There are a lot of misconceptions about remote patient monitoring (RPM). Some aren’t quite sure what it is or where it fits in. Many think it’s to be used explicitly with live-video visits or “telehealth” programs. And others are baffled by the idea of implementing a new program while still struggling to make up for lost revenue and depleted staff due to Covid.
What’s the difference between Remote Patient Monitoring and Telehealth?
Well, it depends on which medical organization, association, or publication you reference. The truth is, there are various definitions out there and they’ve all evolved over time. Here are the fundamentals.
Remote Patient Monitoring is when patients use biometric medical devices at home (such as a blood pressure monitor, a weight scale, a pulse oximeter, etc.) and their results are automatically and wirelessly transmitted to a healthcare professional in a different location. Example: a patient is at home, steps on their scale, and see’s their current weight on the screen of the scale. At the same time, the patient’s weight measurement is automatically transmitted to the patient’s electronic medical record or HIPAA compliant web portal for a healthcare professional to review. If the patient’s weight falls outside of a certain threshold (often compared to their previous reading), the healthcare professional will also be notified of this so they can assess and respond more quickly as needed.
Prior to 2019, Remote Patient Monitoring unanimously fell under the term “Telehealth”. Telehealth is the category, or umbrella term, and applications such as Remote Patient Monitoring, Live Video Conferencing, Mobile Health, and Store and Forward Data were all part of this category or fell under the “telehealth umbrella”. However, in 2019 CMS unbundled (removed) RPM from the Telehealth category and designated it as a separately-payable service. That was a landmark change for RPM because it finally allowed it to be used and reimbursed by Medicare without the restrictions it endured when bundled under Telehealth.
To further clarify, Medicare reimbursements for RPM are completely separate and in addition to live-video visits or other telehealth services.
Is Remote Patient Monitoring only used in conjunction with Live-Video Telehealth?
Absolutely not. While RPM undeniably adds value to video telehealth visits, it is also utilized independently as a value-add to traditional in-office visits, particularly for primary care and internal medicine. Unlike some concerns around live-video telehealth, RPM is not intended to be used as an alternative to in-person office visits but rather as an adjunct to help support patient care and decrease wasteful spending.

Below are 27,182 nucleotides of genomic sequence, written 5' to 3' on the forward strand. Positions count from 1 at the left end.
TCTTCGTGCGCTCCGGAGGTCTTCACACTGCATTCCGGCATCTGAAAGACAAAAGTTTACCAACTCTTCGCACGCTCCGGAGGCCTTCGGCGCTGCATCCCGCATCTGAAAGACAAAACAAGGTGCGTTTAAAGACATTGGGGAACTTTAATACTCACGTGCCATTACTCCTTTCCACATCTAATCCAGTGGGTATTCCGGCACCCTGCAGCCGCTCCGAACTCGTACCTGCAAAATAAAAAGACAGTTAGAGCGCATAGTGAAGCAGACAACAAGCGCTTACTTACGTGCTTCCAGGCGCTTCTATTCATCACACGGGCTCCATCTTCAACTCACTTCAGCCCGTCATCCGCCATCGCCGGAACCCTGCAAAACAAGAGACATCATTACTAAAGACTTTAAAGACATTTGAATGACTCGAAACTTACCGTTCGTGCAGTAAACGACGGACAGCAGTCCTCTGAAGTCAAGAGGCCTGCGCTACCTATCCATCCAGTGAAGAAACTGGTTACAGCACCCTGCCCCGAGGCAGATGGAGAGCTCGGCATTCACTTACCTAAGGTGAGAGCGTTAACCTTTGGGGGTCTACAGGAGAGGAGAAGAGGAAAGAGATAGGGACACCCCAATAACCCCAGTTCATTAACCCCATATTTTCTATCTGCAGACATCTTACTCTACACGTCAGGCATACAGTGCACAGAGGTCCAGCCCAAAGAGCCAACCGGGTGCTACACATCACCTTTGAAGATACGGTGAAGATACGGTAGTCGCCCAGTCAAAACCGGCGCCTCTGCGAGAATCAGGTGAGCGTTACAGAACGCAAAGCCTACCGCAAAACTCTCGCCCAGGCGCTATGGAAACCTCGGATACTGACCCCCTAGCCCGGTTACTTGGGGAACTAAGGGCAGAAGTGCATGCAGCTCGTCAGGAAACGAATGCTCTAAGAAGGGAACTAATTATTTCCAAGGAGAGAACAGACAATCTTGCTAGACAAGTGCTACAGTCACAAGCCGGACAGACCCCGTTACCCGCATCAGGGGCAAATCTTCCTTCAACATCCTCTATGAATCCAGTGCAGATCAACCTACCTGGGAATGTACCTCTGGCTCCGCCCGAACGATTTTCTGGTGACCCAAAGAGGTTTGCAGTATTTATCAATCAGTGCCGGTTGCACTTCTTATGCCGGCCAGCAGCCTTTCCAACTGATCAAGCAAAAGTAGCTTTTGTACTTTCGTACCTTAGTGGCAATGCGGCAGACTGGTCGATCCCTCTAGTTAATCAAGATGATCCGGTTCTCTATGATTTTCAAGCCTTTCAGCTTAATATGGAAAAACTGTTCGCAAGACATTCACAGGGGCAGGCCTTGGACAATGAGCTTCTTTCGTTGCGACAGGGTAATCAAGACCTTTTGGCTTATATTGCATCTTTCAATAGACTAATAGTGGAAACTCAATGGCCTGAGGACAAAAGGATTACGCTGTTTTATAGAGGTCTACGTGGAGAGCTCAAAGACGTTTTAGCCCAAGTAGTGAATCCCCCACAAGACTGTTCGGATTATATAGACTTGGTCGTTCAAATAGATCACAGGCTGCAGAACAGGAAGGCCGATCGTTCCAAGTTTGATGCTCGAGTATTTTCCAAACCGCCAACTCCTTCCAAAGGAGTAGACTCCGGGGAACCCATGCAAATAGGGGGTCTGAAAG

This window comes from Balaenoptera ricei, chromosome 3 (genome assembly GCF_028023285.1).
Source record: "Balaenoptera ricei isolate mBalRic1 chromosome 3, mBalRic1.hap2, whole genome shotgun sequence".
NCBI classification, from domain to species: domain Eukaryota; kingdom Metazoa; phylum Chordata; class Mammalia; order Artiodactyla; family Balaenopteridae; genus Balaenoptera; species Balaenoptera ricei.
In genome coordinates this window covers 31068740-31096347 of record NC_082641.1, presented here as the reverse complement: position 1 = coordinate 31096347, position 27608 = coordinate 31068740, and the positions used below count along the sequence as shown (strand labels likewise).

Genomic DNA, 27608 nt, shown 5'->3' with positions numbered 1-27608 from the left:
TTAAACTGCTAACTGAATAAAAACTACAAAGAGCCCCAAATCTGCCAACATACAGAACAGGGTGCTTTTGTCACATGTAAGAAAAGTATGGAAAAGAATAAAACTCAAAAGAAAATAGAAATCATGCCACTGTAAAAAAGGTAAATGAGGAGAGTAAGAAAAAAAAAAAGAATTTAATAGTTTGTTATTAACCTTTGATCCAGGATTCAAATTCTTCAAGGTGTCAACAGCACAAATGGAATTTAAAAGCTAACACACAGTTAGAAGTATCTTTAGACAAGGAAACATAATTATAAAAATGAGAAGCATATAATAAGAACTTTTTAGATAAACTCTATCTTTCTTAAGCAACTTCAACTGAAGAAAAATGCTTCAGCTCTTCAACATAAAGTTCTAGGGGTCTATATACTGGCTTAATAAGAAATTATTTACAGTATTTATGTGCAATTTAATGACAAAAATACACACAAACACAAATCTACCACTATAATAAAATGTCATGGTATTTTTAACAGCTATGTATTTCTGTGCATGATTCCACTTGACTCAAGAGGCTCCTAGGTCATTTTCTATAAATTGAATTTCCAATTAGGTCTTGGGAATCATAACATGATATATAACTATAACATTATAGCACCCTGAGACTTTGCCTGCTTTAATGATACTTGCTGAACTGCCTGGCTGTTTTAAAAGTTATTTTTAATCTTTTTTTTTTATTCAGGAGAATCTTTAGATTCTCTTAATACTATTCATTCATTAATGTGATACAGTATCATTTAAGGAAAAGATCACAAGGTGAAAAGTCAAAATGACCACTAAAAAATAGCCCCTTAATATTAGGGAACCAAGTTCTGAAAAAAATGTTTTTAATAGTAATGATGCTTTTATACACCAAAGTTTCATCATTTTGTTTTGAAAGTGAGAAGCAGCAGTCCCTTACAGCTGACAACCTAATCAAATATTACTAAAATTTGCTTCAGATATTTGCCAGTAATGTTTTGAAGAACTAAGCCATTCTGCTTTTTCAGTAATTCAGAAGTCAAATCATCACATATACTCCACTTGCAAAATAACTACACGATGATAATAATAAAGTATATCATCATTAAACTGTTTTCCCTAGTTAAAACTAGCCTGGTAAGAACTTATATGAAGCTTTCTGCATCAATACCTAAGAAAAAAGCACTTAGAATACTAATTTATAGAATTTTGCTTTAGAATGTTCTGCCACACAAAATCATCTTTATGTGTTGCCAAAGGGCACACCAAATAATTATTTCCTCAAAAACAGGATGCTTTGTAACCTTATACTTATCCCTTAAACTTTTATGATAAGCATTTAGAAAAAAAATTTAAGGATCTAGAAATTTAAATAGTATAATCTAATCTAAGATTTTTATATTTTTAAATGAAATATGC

The Centers for Medicare and Medicaid have been long-standing proponents of RPM and its proven ability to lower costs and improve patient outcomes. They’ve recently proposed adding five new codes to complement the four existing reimbursements for Remote Patient Monitoring, which would mark 2022 as the 4th consecutive year we’ve witnessed CMS expand coverage for RPM.
How does a practice that is already extremely busy, implement a new program like RPM?
We’ve established that RPM is not a replacement for office visits and we know most physician practices are already under tremendous pressure with their current workload, staff shortages, and recent revenue hit.
So how does a practice even consider implementing RPM?
The truth is most can’t do it alone. However, a well-established, experienced, and affordable RPM company can implement and manage the program on behalf of the practice. With the right partner, the program yields improved outcomes and patient satisfaction, a more efficient way to manage the growing number of patients with chronic disease, and a new (strong) reoccurring revenue stream.
If you are considering implementing RPM, have questions, or are just looking for more information, please contact us. After 10+ years in the space, our team has extensive knowledge, and we are here ready to help. We can help clear up any misconceptions about remote patient monitoring.